The Kunstmuseum collaborated with the Tate on this project. The Tate holds around 30,000 works on paper, 300 oil paintings and 280 sketchbooks (from the Turner bequest) on behalf of the nation. The book and the exhibition included, for me, at least, some lesser known sketches and paintings by Turner. He travelled to Switzerland six times from 1802 to 1844 and captured not only his journey to the country by sea, but also the beauty and dangers of nature.
I was particularly attracted by some of the sketches of the dangerous passes and gorges he visited, such as Blair’s Hut on the Montenvers (1802), The Pic deL’Oeillette, Gorges du Guiers Mort (1802), Chartreuse and The Schollenen Gorge from the Devil’s Bridge, Pass of St Gotthard (1802):
By experiencing the landscape first hand, Turner was able to capture the inherent danger of being high up in the mountains, the threatening clouds and the glimpse of the weather closing in. However, even with this sense of foreboding in the paintings Turner is also able to achieve extraordinary luminosity and depth in his work.
By a stroke of luck, when perusing The Cuillin of Skye (1952) by B H Humble, I found an engraving on paper by Turner of Loch Coruisk (the Loch in the centre of the Cuillin range) although named Loch Coriskin. Turner had been asked to produce some paintings to accompany Walter Scott’s Poetical Works. Turner visited Scotland in 1831 staying at Scott’s home Abbotsford. During his visit he clearly travelled widely. Unfortunately, Scott did not see Turner’s finished work as he died in 1832.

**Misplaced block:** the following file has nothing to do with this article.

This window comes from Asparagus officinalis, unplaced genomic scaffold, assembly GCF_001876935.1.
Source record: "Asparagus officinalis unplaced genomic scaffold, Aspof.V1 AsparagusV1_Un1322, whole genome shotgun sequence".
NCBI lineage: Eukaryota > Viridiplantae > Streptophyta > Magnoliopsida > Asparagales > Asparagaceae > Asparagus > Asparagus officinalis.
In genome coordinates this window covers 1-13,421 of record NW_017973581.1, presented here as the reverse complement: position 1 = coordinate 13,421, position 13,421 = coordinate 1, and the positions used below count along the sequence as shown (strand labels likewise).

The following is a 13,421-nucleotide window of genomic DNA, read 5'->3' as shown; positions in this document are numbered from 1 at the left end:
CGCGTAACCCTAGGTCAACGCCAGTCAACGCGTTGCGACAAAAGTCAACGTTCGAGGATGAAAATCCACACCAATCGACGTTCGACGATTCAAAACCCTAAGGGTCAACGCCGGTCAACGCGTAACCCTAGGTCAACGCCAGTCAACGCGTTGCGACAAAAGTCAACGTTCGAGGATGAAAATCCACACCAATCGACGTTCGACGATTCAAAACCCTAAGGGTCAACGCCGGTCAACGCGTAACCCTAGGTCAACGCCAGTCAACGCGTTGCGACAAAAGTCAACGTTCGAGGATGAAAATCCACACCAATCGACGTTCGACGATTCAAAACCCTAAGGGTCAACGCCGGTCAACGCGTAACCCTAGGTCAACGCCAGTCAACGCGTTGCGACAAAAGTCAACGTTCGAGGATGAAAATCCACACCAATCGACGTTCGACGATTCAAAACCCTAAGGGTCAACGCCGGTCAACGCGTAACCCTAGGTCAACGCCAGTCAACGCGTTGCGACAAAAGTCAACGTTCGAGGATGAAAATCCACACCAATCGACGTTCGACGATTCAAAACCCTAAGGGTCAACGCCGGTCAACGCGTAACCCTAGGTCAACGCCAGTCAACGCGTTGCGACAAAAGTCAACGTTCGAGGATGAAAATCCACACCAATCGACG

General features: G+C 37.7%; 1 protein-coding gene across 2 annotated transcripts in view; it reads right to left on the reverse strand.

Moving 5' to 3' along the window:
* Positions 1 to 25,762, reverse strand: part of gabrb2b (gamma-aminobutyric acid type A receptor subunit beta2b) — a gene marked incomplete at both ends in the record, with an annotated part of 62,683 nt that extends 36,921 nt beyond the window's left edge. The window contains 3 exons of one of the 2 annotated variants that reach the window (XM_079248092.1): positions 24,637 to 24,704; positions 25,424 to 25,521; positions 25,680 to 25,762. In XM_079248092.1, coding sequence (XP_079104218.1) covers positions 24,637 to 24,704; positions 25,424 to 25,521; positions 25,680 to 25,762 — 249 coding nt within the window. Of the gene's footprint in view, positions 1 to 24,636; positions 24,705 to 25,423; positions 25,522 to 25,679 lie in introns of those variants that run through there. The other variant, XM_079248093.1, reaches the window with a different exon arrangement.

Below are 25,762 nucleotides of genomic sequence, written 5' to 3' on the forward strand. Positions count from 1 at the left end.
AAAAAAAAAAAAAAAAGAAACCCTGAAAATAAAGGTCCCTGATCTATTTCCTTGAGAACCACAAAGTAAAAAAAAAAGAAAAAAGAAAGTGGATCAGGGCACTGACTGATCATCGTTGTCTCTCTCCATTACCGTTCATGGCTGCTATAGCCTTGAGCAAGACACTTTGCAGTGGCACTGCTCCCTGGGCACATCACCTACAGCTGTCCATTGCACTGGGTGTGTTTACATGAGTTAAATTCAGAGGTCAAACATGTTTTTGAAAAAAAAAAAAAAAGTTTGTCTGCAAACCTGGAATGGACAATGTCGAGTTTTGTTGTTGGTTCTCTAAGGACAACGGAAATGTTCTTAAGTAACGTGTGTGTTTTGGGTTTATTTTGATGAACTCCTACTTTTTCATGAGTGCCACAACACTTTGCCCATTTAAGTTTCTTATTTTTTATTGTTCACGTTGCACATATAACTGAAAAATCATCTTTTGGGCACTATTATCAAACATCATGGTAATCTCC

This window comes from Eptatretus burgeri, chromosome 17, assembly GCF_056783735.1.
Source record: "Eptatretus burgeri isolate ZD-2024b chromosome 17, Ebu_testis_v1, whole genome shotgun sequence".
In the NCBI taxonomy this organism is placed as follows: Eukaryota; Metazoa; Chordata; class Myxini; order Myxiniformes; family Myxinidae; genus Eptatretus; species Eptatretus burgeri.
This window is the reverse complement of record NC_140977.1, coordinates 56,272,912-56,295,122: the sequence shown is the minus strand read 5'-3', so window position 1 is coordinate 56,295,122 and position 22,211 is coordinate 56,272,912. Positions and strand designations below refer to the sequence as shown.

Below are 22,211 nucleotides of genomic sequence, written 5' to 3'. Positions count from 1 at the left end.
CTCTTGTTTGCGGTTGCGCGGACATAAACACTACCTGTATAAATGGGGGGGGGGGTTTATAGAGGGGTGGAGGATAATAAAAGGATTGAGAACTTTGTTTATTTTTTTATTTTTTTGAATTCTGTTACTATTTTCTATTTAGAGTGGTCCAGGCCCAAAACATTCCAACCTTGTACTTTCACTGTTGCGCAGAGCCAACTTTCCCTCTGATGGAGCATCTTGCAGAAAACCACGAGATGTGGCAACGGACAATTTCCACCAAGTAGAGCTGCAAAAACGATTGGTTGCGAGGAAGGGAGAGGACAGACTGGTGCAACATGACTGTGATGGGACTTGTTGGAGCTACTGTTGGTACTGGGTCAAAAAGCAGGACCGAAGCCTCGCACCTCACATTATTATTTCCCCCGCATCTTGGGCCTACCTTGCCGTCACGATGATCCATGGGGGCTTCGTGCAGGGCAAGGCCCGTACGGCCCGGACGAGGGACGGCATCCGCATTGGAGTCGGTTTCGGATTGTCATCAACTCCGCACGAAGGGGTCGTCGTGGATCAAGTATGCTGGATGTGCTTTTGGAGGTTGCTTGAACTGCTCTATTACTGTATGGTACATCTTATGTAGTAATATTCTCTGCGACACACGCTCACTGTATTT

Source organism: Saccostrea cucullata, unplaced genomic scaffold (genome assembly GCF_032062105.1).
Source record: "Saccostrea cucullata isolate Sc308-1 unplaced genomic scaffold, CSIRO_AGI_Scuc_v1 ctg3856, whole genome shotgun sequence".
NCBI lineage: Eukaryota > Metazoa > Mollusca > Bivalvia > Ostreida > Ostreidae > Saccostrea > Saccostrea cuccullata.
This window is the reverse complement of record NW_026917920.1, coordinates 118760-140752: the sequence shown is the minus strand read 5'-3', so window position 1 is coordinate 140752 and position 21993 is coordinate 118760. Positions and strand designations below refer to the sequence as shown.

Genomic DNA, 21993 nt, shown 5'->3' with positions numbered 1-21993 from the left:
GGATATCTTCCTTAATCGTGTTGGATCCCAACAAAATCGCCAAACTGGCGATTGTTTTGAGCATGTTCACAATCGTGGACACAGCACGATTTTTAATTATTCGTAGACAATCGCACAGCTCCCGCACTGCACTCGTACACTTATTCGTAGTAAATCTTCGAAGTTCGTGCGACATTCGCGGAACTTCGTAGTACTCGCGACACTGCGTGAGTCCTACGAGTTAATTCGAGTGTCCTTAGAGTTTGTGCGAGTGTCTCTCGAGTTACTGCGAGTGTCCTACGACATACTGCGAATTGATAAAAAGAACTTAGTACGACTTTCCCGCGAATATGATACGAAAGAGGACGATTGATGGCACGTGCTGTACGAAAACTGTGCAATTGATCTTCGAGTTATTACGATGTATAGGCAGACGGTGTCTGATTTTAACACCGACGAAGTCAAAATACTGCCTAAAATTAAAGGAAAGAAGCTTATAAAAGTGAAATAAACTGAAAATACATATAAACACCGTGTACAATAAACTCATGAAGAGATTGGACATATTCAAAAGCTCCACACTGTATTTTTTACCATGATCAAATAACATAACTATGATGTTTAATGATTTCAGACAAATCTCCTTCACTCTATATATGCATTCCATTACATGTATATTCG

Humble, I feel, is rather dismissive of Turner’s work considering it to have “no resemblance to actuality”. (Humble 1952 Image 4). To the contrary, whilst it might not be an accurate representation, in Humble’s opinion, for me it captures the character, menace and movement – the essence – of the Black Cuillin perfectly. I don’t think, for a moment, Turner’s intent was to reproduce an accurate and lifeless representation.
Turner was not only inspired by the beauty of the landscape that he captured but, like me, was fascinated by nature’s power and menace. He saw menace in the Alps as I see in the Cuillin in Skye, as something to fear but nonetheless be drawn to and captivated by:
I am reminded of the words of Seton Gordon writing about the Black Cuillin in his 1929 book The Charm of Skye:
“There is no hill range of Scotland which varies so greatly in aspect as the Cuillin of Skye.
With the weather their mood changes suddenly. They smile or are sad; they frown and are terrible. The dun wind from the Atlantic reaches their blue, clear-cut spires and immediately a mist curtain is drawn across them; before the coming of a storm they clothe themselves with the blue mantle of mystery.
Then there are days (and the day of which I write was one of then) when the Cuillin are alive with benign spiritual forces; when the hill silence tells of many wonderful things; when hill, sky and ocean glow with life and energy.” (Gordon 1929: 77).
GORDON, S. 1929. The Charm of Skye: The Winged Isle. London: Cassell and Company Ltd.
HUMBLE, B. H. 1952. The Cuillin of Skye. London: Robert Hale Limited.
TURNER, J M W. 1834. Loch Coriskin. London: Tate Britain